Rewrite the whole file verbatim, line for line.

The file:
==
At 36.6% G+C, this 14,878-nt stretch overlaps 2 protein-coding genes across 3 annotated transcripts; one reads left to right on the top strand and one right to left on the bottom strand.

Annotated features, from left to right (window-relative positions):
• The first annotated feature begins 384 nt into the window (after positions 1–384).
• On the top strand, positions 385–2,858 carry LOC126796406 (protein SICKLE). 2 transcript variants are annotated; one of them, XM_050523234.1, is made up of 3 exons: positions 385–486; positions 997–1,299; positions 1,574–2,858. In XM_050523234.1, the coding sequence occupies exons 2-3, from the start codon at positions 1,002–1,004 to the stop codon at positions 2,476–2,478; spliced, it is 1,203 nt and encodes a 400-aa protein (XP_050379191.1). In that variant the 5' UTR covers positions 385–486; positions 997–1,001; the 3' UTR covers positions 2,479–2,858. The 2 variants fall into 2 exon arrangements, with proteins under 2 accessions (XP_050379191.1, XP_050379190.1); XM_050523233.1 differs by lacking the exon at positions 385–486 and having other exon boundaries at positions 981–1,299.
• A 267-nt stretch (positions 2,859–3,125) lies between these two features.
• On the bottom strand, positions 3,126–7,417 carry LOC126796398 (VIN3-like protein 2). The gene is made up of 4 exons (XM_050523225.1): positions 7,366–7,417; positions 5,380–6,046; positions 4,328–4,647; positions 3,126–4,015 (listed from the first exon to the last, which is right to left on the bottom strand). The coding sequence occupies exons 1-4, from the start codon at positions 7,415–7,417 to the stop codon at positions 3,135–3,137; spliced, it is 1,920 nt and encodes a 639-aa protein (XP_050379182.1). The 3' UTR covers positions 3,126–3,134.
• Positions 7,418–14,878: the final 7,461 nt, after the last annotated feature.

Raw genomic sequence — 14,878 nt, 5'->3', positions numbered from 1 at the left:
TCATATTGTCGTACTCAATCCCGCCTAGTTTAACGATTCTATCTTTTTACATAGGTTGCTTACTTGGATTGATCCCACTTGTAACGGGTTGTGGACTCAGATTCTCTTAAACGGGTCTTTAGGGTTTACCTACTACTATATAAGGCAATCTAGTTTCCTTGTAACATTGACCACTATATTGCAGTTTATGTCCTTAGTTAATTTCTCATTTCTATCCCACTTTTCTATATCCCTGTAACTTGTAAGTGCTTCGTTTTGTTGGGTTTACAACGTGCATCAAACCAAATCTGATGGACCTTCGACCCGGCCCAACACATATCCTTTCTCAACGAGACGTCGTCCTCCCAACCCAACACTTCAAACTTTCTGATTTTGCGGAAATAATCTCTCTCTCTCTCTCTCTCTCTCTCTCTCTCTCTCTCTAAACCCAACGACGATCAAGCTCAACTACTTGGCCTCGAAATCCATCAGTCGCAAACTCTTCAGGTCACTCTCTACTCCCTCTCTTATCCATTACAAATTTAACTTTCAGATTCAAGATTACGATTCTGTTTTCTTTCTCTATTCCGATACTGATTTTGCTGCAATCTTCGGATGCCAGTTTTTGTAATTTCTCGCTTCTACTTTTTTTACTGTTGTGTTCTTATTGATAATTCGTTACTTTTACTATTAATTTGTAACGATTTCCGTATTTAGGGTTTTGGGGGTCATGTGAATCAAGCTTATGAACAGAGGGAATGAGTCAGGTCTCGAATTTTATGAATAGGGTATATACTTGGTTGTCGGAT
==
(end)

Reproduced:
At 36.6% G+C, this 14,878-nt stretch overlaps 2 protein-coding genes across 3 annotated transcripts; one reads left to right on the top strand and one right to left on the bottom strand.

Annotated features, from left to right (window-relative positions):
• The first annotated feature begins 384 nt into the window (after positions 1–384).
• On the top strand, positions 385–2,858 carry LOC126796406 (protein SICKLE). 2 transcript variants are annotated; one of them, XM_050523234.1, is made up of 3 exons: positions 385–486; positions 997–1,299; positions 1,574–2,858. In XM_050523234.1, the coding sequence occupies exons 2-3, from the start codon at positions 1,002–1,004 to the stop codon at positions 2,476–2,478; spliced, it is 1,203 nt and encodes a 400-aa protein (XP_050379191.1). In that variant the 5' UTR covers positions 385–486; positions 997–1,001; the 3' UTR covers positions 2,479–2,858. The 2 variants fall into 2 exon arrangements, with proteins under 2 accessions (XP_050379191.1, XP_050379190.1); XM_050523233.1 differs by lacking the exon at positions 385–486 and having other exon boundaries at positions 981–1,299.
• A 267-nt stretch (positions 2,859–3,125) lies between these two features.
• On the bottom strand, positions 3,126–7,417 carry LOC126796398 (VIN3-like protein 2). The gene is made up of 4 exons (XM_050523225.1): positions 7,366–7,417; positions 5,380–6,046; positions 4,328–4,647; positions 3,126–4,015 (listed from the first exon to the last, which is right to left on the bottom strand). The coding sequence occupies exons 1-4, from the start codon at positions 7,415–7,417 to the stop codon at positions 3,135–3,137; spliced, it is 1,920 nt and encodes a 639-aa protein (XP_050379182.1). The 3' UTR covers positions 3,126–3,134.
• Positions 7,418–14,878: the final 7,461 nt, after the last annotated feature.

Raw genomic sequence — 14,878 nt, 5'->3', positions numbered from 1 at the left:
TCATATTGTCGTACTCAATCCCGCCTAGTTTAACGATTCTATCTTTTTACATAGGTTGCTTACTTGGATTGATCCCACTTGTAACGGGTTGTGGACTCAGATTCTCTTAAACGGGTCTTTAGGGTTTACCTACTACTATATAAGGCAATCTAGTTTCCTTGTAACATTGACCACTATATTGCAGTTTATGTCCTTAGTTAATTTCTCATTTCTATCCCACTTTTCTATATCCCTGTAACTTGTAAGTGCTTCGTTTTGTTGGGTTTACAACGTGCATCAAACCAAATCTGATGGACCTTCGACCCGGCCCAACACATATCCTTTCTCAACGAGACGTCGTCCTCCCAACCCAACACTTCAAACTTTCTGATTTTGCGGAAATAATCTCTCTCTCTCTCTCTCTCTCTCTCTCTCTCTCTCTCTAAACCCAACGACGATCAAGCTCAACTACTTGGCCTCGAAATCCATCAGTCGCAAACTCTTCAGGTCACTCTCTACTCCCTCTCTTATCCATTACAAATTTAACTTTCAGATTCAAGATTACGATTCTGTTTTCTTTCTCTATTCCGATACTGATTTTGCTGCAATCTTCGGATGCCAGTTTTTGTAATTTCTCGCTTCTACTTTTTTTACTGTTGTGTTCTTATTGATAATTCGTTACTTTTACTATTAATTTGTAACGATTTCCGTATTTAGGGTTTTGGGGGTCATGTGAATCAAGCTTATGAACAGAGGGAATGAGTCAGGTCTCGAATTTTATGAATAGGGTATATACTTGGTTGTCGGAT